Salmonella infection is a food borne illness which can be caused by Salmonella bacteria. This means that should a person consume the contaminated food, they could become very unwell. Symptoms of this kind of food poisoning include feeling or being sick, diarrhoea, stomach cramps and abdominal pain, and aching muscles. A fever, loss of appetite, chills, and a lack of energy and weakness are also common symptoms.

The food itself can become contaminated at any stage during the production process, the processing of the food itself, and while cooking.

It’s also worth being aware that some foods are particularly susceptible to contamination if they’re not looked after correctly, and this includes raw meat and poultry, raw eggs, raw shellfish, and unpasteurised milk – as well as some ready-to-eat foods.

Yesterday, a food recall was issued by Wedlinka Delight, as a precautionary step.

The company are recalling its Metka Lososiowa, which is a Polish sausage, because it might contain salmonella, the Food Standards Agency (FSA) said.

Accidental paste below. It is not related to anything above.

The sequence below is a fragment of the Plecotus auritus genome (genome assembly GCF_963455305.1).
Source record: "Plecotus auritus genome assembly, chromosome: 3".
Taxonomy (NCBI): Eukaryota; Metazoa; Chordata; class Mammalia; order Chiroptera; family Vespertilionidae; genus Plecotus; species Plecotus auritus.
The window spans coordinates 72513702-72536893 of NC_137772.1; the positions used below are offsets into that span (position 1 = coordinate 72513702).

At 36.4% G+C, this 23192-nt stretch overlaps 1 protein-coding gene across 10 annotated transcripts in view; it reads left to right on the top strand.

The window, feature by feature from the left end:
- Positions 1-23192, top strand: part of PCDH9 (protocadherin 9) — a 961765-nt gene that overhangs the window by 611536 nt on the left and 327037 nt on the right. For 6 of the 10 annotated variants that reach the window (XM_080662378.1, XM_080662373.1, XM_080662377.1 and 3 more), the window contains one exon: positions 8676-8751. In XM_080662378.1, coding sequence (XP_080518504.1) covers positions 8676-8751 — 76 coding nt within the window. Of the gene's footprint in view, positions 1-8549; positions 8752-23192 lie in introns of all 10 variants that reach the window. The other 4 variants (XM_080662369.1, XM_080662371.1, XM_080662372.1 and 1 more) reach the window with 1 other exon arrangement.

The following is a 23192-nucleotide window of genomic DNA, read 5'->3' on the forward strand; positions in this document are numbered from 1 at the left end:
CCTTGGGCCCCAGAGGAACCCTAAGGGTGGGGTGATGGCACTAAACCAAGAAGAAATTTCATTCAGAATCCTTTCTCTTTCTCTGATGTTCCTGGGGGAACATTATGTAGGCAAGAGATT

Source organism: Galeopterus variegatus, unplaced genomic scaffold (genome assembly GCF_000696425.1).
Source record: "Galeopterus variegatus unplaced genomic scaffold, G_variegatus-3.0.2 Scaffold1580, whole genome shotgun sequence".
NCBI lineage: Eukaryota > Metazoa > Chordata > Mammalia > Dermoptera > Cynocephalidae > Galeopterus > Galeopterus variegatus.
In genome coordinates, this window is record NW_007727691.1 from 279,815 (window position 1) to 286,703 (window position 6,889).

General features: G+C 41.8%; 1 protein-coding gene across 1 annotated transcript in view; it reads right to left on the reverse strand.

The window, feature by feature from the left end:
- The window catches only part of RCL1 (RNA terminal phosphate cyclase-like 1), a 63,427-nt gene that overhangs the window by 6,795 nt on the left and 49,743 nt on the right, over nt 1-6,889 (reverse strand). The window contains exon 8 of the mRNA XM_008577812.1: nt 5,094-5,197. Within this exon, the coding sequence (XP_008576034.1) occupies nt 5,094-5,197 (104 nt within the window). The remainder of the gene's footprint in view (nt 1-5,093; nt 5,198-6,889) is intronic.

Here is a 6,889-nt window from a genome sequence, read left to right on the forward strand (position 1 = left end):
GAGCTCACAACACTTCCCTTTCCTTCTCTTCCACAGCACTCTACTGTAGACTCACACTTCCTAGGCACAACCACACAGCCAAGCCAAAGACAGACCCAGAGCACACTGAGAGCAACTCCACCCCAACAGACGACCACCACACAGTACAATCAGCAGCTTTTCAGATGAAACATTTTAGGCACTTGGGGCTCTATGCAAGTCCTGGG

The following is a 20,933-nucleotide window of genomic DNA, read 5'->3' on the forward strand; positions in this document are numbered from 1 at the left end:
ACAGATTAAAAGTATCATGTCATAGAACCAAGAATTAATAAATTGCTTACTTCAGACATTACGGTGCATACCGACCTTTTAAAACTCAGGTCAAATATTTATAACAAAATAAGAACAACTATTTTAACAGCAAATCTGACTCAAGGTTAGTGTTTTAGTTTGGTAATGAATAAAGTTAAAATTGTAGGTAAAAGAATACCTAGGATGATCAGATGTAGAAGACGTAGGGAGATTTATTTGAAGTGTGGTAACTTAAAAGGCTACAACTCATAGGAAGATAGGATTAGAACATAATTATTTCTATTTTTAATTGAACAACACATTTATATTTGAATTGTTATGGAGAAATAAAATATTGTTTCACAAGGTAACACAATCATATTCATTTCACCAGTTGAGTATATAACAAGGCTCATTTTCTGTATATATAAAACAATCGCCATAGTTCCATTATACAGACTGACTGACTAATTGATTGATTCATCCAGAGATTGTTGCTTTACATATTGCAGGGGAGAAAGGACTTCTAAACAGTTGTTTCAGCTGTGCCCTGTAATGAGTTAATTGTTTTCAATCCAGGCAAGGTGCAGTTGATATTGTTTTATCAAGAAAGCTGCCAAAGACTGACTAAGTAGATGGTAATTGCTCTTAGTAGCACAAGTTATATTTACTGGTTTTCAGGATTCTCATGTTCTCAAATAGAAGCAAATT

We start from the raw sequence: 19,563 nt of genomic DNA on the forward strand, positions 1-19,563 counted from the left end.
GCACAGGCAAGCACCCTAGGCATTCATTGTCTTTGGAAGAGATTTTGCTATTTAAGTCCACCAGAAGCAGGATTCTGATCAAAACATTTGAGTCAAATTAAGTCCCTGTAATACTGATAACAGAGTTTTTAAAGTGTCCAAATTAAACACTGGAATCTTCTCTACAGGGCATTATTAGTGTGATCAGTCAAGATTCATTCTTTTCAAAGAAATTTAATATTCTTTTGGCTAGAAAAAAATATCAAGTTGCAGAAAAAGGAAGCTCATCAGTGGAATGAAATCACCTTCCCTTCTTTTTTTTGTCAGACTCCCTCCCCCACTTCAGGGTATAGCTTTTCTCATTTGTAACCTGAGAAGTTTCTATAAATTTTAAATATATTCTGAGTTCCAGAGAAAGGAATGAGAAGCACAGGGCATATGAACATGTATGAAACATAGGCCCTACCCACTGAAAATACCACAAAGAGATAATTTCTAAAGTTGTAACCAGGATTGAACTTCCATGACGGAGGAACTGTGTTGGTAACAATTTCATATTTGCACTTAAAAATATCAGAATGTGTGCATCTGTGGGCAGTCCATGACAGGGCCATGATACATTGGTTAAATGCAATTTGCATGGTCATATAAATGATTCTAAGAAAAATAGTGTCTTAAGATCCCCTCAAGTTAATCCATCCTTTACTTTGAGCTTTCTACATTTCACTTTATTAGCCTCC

The relevant product has the lot number 72, and has the best before date of April 3, 2019.

Its pack size is approximately 250g.

Wedlinka Delight have issued a food recall for some of its Metka Lososiowa, due to the product potentially being at risk of Salmoella

Food Standards Agency

No other products from Wedlinka Delight are known to be affected, the FSA said.

What’s more, this recall is England specific.

Anyone who has bought any of these packs of sausages are advised not to eat them.

Instead, they should take it back to the store in which they bought it from, in order to get a full refund.

Recently, a woman shared her story about how she accidentally gave herself food poisoning when making a vegan meal.

Letting her own experience serve as a warning to others, Anne Sullivan, which is not her real name, explained she had been hoping to increase her protein intake by whipping up a white bean stew, Yahoo reported.

However, this meat-free meal actually led to a huge problem.

It came after the recipe instructed her to pre-soak some beans, which she did, before placing them into her slow cooker.

Returning home, she realised the beans in the pot hadn’t grown in size.

Nevertheless, Anne served some of the meal up, and took it to work for lunch.

But, having tucked into the home-made dish, she fell ill – reporting feelings of being dizzy and faint, as well as nauseous.

And, it seems that the issue may have arisen due to the woman having not cooked the beans correctly.

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